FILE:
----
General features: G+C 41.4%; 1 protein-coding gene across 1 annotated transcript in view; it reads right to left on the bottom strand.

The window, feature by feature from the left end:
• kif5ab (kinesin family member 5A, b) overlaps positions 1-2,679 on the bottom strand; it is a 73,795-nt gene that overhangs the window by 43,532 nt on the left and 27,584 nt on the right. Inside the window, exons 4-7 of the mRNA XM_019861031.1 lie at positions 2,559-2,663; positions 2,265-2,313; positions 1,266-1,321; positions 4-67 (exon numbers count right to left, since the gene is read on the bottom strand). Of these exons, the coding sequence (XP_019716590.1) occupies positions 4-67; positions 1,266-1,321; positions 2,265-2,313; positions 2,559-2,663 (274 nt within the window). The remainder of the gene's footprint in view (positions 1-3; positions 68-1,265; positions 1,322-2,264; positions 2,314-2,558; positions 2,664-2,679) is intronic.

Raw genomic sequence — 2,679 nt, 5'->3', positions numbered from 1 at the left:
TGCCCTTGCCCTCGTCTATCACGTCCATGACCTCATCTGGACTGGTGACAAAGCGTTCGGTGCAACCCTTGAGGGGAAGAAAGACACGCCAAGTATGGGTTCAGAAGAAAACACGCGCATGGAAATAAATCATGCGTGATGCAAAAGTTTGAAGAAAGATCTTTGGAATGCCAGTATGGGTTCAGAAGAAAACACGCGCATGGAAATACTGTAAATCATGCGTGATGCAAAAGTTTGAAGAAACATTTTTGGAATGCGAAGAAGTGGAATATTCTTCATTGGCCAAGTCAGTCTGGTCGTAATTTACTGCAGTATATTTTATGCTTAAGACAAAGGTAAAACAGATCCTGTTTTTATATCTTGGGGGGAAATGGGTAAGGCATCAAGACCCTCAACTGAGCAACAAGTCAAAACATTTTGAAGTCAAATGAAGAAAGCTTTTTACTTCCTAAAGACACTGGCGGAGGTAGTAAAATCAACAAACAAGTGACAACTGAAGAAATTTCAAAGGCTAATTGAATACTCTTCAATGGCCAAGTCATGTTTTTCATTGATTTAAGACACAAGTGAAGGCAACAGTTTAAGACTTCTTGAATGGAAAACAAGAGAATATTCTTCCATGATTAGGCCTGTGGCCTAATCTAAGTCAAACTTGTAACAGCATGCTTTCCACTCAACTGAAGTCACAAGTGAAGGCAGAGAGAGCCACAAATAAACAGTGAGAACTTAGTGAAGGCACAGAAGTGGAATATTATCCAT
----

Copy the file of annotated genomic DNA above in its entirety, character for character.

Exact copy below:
General features: G+C 41.4%; 1 protein-coding gene across 1 annotated transcript in view; it reads right to left on the bottom strand.

The window, feature by feature from the left end:
• kif5ab (kinesin family member 5A, b) overlaps positions 1-2,679 on the bottom strand; it is a 73,795-nt gene that overhangs the window by 43,532 nt on the left and 27,584 nt on the right. Inside the window, exons 4-7 of the mRNA XM_019861031.1 lie at positions 2,559-2,663; positions 2,265-2,313; positions 1,266-1,321; positions 4-67 (exon numbers count right to left, since the gene is read on the bottom strand). Of these exons, the coding sequence (XP_019716590.1) occupies positions 4-67; positions 1,266-1,321; positions 2,265-2,313; positions 2,559-2,663 (274 nt within the window). The remainder of the gene's footprint in view (positions 1-3; positions 68-1,265; positions 1,322-2,264; positions 2,314-2,558; positions 2,664-2,679) is intronic.

Raw genomic sequence — 2,679 nt, 5'->3', positions numbered from 1 at the left:
TGCCCTTGCCCTCGTCTATCACGTCCATGACCTCATCTGGACTGGTGACAAAGCGTTCGGTGCAACCCTTGAGGGGAAGAAAGACACGCCAAGTATGGGTTCAGAAGAAAACACGCGCATGGAAATAAATCATGCGTGATGCAAAAGTTTGAAGAAAGATCTTTGGAATGCCAGTATGGGTTCAGAAGAAAACACGCGCATGGAAATACTGTAAATCATGCGTGATGCAAAAGTTTGAAGAAACATTTTTGGAATGCGAAGAAGTGGAATATTCTTCATTGGCCAAGTCAGTCTGGTCGTAATTTACTGCAGTATATTTTATGCTTAAGACAAAGGTAAAACAGATCCTGTTTTTATATCTTGGGGGGAAATGGGTAAGGCATCAAGACCCTCAACTGAGCAACAAGTCAAAACATTTTGAAGTCAAATGAAGAAAGCTTTTTACTTCCTAAAGACACTGGCGGAGGTAGTAAAATCAACAAACAAGTGACAACTGAAGAAATTTCAAAGGCTAATTGAATACTCTTCAATGGCCAAGTCATGTTTTTCATTGATTTAAGACACAAGTGAAGGCAACAGTTTAAGACTTCTTGAATGGAAAACAAGAGAATATTCTTCCATGATTAGGCCTGTGGCCTAATCTAAGTCAAACTTGTAACAGCATGCTTTCCACTCAACTGAAGTCACAAGTGAAGGCAGAGAGAGCCACAAATAAACAGTGAGAACTTAGTGAAGGCACAGAAGTGGAATATTATCCAT